Győr: protecting the endangered saker falcon
At the site in Győr, the year 2023 was all about transforming green space management. A new mowing plan was developed to increase the number of infrequently mowed or entirely unmowed areas. This approach gives the plants that flower there more opportunities to produce and disperse seeds. In the long term, this will turn previously homogeneous lawns into meadows full of flowers. In addition, Audi employees planted a 100-square-meter herb and spice garden with more than 500 native or adaptable medicinal plants, spices, and aromatic plants.
In an effort to protect the saker falcon, which is critically endangered in Hungary, trainees used leftover materials to build nesting boxes, which they donated to a conservation organization. What’s more, the Audi employees also helped renovate the information boards and damaged benches on a nature walk through a protected oak forest near the site.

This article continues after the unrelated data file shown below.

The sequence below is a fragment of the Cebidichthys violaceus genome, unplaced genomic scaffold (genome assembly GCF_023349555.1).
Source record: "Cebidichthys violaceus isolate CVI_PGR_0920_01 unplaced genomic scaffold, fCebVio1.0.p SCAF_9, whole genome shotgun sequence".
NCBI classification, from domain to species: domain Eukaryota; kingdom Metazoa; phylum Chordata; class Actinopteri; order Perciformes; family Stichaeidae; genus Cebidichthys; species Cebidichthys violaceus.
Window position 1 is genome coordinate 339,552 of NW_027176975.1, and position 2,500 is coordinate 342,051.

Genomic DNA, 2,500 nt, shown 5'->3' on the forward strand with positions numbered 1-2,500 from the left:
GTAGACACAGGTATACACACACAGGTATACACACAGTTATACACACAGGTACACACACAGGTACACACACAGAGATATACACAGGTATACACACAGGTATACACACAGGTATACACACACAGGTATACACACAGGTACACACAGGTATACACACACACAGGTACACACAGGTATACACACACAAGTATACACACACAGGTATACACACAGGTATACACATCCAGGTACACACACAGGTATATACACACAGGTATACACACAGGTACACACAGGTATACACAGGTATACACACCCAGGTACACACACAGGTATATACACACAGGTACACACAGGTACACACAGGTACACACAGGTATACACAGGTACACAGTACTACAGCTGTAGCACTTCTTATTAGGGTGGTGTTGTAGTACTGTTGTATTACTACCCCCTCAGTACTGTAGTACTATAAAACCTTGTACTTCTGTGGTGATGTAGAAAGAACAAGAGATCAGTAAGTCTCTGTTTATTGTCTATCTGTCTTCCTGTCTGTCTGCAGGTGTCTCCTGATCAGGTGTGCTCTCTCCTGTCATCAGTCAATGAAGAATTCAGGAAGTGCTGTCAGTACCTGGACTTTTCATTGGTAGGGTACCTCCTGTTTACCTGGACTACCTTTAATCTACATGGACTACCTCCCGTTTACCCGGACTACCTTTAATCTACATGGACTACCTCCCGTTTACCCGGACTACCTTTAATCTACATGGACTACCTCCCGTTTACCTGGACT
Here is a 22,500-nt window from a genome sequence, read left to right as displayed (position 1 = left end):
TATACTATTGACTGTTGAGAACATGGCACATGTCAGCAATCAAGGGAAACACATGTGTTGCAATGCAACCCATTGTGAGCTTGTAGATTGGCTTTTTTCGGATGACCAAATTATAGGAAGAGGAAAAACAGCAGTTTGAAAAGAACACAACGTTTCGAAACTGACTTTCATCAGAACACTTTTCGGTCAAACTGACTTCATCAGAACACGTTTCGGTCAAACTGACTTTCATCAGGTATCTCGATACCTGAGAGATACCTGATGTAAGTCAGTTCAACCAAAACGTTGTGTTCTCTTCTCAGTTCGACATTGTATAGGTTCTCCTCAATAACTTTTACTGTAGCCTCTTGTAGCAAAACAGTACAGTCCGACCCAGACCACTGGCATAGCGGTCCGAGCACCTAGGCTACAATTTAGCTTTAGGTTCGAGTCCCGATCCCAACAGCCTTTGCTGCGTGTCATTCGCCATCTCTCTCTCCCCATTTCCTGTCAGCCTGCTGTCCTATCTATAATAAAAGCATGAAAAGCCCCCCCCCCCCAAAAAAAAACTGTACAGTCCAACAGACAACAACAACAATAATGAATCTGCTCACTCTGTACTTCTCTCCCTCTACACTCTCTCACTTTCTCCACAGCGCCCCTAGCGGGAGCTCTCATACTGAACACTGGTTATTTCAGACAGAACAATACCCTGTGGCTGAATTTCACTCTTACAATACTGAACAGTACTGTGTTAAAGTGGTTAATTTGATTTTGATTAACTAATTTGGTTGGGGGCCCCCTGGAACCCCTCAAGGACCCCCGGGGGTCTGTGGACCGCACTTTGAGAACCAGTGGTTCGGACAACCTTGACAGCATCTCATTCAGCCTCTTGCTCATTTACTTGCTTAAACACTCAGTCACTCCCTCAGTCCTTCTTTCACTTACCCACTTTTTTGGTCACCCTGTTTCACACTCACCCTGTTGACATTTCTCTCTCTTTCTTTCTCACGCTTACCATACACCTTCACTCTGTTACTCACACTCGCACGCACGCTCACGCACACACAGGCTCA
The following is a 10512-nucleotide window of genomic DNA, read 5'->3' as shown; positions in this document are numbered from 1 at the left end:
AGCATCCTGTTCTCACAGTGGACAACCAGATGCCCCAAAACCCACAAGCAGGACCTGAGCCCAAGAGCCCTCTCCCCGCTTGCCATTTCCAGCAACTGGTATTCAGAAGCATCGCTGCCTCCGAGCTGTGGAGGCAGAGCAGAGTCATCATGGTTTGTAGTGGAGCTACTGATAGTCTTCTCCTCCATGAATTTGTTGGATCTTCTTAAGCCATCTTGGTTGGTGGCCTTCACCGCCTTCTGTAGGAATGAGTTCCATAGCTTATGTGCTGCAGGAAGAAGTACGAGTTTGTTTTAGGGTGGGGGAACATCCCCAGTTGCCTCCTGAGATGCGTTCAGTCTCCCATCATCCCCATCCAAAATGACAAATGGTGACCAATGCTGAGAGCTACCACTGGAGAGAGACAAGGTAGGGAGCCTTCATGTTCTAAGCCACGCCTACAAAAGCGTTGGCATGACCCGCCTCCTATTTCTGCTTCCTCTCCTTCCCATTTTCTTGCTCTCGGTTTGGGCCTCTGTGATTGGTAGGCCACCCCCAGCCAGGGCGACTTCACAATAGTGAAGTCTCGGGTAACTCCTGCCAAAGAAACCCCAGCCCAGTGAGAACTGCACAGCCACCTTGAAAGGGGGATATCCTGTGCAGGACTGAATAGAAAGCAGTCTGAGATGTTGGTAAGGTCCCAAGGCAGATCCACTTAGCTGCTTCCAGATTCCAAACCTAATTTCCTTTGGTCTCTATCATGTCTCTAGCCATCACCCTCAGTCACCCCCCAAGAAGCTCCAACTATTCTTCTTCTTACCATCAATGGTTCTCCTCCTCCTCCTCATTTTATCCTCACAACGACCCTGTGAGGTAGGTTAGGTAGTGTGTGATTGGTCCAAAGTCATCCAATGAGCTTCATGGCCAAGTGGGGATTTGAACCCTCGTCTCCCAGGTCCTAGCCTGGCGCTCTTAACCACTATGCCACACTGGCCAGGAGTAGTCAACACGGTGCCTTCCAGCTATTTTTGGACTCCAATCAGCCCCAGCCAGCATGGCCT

San José Chiapa: reforestation and native fauna
In cooperation with the city of Nopalucan in the Mexican state of Puebla, Audi México has launched an ambitious reforestation project. In Santa Cruz del Bosque, a forested area near the Audi site in San José Chiapa, 42,900 trees will eventually be planted on 39 hectares. Due to a bark beetle infestation, the forest in Santa Cruz del Bosque had suffered grave damage. The forest ecosystem provides a crucial habitat for flora and fauna in the region. It helps to maintain the ecological balance and improve air quality, as well as providing a space for recreation and leisure activities for the people who live there.
In addition, the Audi site in the Mexican city of San José Chiapa is also taking action to conserve local fauna. The first step was to analyze the fauna on and around the plant site in collaboration with Universidad Veracruzana. The goal is to identify the diversity of species already present and define measures to protect them.
Brussels: greening roofs and joining forces against invasive plant species
At the production site in Belgium, the focus was on naturalizing an outdoor area and greening the roofs near the gates. These activities created habitats for various local species of plants and animals as well as a rainwater reservoir to improve the microclimate. To prevent the spread of invasive plant species such as Japanese knotweed and summer lilac, employees joined forces to clear the outdoor areas at the site.
Tips were also compiled on how Audi employees can take action against plant species that are harmful to local flora in their free time.